A survey of people governing in multi academy trusts (MATs) conducted by the National Governance Association (NGA) has found that the relationship between trust boards and local academy committee remains positive and purposeful after a turbulent year in education.
The findings show that the local tier remains integral to the governance of MATs in practice. Just 3% of MAT trustee respondents said their trust has no local tier: these respondents were all from small MATs with up to 10 schools. Three-quarters (76%) of trustee respondents said that every school in the trust has a local academy committee while 12% have either a cluster/hub model or a local tier that covers more than one school. This shows the emphasis that MATs – especially larger ones that will have schools in a range of communities, contexts and circumstances – are putting on ensuring that local stakeholders are involved in overseeing local schools as they recover from the effects of the pandemic.
Feelings of those governing locally towards their MAT have remained positive despite the challenges of the past year. 73% of local academy committee respondents felt that their voice is heard by executive leaders and trustees (2020: 73%) and 59% felt that communication between the local and trust board level is effective and well managed (2020: 58%). This is despite almost all forms of communication between the trust board and local academy committees falling since 2020, which is likely due to changes to governance business while schools were partially closed.
Even with the positive picture, other findings show that MATs cannot afford to be complacent about the buy-in of those governing locally. Achieving a trust-wide identity is one area of relations between the MAT board and local academy committees which has not seen the same level of agreement. Just 60% of local academy committee respondents feel that their school is part of ‘one organisation’ with others within the MAT, down from 62% in 2019. While the views from those at local academy committee level about whether the MAT adds value to the work of the school is positive at 69% of respondents agreeing, this is only a four percentage point increase from when NGA last asked this question in the 2018 survey.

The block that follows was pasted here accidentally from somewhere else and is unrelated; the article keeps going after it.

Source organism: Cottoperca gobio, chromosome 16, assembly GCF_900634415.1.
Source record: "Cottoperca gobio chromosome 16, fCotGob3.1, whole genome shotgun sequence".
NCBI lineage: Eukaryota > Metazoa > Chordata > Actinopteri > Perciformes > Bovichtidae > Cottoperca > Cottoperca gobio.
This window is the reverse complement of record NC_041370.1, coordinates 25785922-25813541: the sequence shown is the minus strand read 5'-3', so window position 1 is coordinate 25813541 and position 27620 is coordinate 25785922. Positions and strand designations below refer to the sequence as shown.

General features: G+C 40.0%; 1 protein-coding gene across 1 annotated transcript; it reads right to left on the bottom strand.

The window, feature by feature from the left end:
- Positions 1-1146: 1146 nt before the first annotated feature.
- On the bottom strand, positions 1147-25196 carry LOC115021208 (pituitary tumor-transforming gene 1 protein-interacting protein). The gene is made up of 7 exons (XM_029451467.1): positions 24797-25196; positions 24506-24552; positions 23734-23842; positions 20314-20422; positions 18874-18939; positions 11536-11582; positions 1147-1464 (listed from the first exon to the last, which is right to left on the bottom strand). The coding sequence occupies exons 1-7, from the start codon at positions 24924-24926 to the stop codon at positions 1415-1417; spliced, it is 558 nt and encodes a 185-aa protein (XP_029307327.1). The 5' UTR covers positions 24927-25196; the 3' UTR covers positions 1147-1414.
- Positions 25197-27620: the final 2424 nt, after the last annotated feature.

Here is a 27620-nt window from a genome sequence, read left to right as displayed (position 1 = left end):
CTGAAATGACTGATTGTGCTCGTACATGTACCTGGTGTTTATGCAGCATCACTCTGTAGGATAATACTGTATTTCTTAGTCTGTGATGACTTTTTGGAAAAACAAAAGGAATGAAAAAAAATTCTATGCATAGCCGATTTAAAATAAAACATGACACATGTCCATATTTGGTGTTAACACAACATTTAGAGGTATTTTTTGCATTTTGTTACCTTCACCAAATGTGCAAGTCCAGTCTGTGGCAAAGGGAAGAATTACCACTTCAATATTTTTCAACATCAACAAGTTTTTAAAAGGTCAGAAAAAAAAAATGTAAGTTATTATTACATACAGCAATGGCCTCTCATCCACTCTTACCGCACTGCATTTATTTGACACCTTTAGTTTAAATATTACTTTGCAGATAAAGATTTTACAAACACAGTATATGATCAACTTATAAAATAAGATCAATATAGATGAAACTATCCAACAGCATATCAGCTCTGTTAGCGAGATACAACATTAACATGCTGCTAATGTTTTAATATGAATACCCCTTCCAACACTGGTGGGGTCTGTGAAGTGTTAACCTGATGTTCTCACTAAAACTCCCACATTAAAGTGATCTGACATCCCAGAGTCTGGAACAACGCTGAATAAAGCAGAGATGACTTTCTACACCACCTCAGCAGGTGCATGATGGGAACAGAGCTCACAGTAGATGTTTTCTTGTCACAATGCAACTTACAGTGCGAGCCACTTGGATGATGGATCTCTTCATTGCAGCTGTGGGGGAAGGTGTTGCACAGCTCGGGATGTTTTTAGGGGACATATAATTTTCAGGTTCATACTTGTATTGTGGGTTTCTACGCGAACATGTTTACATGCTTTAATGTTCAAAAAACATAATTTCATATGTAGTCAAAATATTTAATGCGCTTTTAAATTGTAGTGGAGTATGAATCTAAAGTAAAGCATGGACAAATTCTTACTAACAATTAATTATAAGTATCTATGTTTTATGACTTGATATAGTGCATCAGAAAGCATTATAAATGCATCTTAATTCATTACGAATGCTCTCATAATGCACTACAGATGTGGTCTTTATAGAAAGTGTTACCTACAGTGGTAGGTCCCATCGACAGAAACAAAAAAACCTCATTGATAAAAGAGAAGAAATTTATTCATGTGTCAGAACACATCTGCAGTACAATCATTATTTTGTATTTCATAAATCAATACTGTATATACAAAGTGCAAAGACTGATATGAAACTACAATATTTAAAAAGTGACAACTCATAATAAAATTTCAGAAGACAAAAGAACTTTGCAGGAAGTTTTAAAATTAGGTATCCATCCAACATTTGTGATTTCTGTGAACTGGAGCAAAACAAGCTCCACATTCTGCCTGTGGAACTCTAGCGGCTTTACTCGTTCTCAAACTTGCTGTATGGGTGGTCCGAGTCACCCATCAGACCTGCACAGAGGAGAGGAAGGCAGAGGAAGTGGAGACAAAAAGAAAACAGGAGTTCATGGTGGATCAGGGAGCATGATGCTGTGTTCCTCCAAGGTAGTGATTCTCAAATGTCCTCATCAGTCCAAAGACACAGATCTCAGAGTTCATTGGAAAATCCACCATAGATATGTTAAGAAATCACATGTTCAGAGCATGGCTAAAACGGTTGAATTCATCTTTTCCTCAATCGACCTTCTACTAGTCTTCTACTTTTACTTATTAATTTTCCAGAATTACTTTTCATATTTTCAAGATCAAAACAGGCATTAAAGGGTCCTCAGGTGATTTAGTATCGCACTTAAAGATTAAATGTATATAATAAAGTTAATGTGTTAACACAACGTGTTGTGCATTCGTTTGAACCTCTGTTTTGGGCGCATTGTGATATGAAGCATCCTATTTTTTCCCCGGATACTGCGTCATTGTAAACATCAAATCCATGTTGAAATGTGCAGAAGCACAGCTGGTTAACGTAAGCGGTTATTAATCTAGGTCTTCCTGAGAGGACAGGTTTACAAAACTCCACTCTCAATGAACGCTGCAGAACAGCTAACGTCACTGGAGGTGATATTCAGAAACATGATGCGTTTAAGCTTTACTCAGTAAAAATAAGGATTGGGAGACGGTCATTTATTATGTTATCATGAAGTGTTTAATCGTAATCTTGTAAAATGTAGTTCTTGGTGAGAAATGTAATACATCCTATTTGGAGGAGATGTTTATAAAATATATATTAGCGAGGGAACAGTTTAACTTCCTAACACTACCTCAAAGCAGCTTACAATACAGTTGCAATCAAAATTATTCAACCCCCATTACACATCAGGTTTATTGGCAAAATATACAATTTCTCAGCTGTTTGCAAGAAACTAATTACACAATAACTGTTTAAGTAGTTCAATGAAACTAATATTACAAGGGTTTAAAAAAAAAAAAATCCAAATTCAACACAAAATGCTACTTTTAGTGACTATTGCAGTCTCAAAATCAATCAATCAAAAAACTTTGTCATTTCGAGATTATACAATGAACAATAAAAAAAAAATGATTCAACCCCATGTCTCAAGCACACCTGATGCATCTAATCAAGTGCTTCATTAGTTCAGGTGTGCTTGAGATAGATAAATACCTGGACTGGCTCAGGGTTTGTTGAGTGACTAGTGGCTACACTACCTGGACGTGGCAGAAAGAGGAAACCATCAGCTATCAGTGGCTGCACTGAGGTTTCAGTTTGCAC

Significant progress is evident in the separation between layers of governance in MATs. Just 12% of MAT trustee respondents were also members of their MAT– compared to 32% in 2020. This indicates that the message from NGA, the Education and Skills Funding Agency and the Department for Education to increase the separation between governance layers is being actioned by trusts. This finding is reinforced by examining communication methods used by MAT boards. 19% of MAT trustee respondents said that their board uses having ‘trustees who are also members of the trust’ to communicate between layers of governance, down from 32% in 2020, while those using ‘trustees sitting/governing/observing at a local level’ for communication fell to 41%, down from 50% in 2020.
Sam Henson, director of policy and information at NGA said:
“Our survey findings provide further validation that many MATs are continuing to drive forward their vision by utilising and making the most of the benefits of being in a group of schools. The report makes for edifying reading that draws attention to the hard work and determination of trust boards across the country. It also shows that the push from NGA and others to drive better governance practice through separation of layers within a trust’s governance structure is creating real results. We are really pleased that the stronger guidance from the Department for Education that is increasingly shared across large swathes of the sector appears to be hitting home.”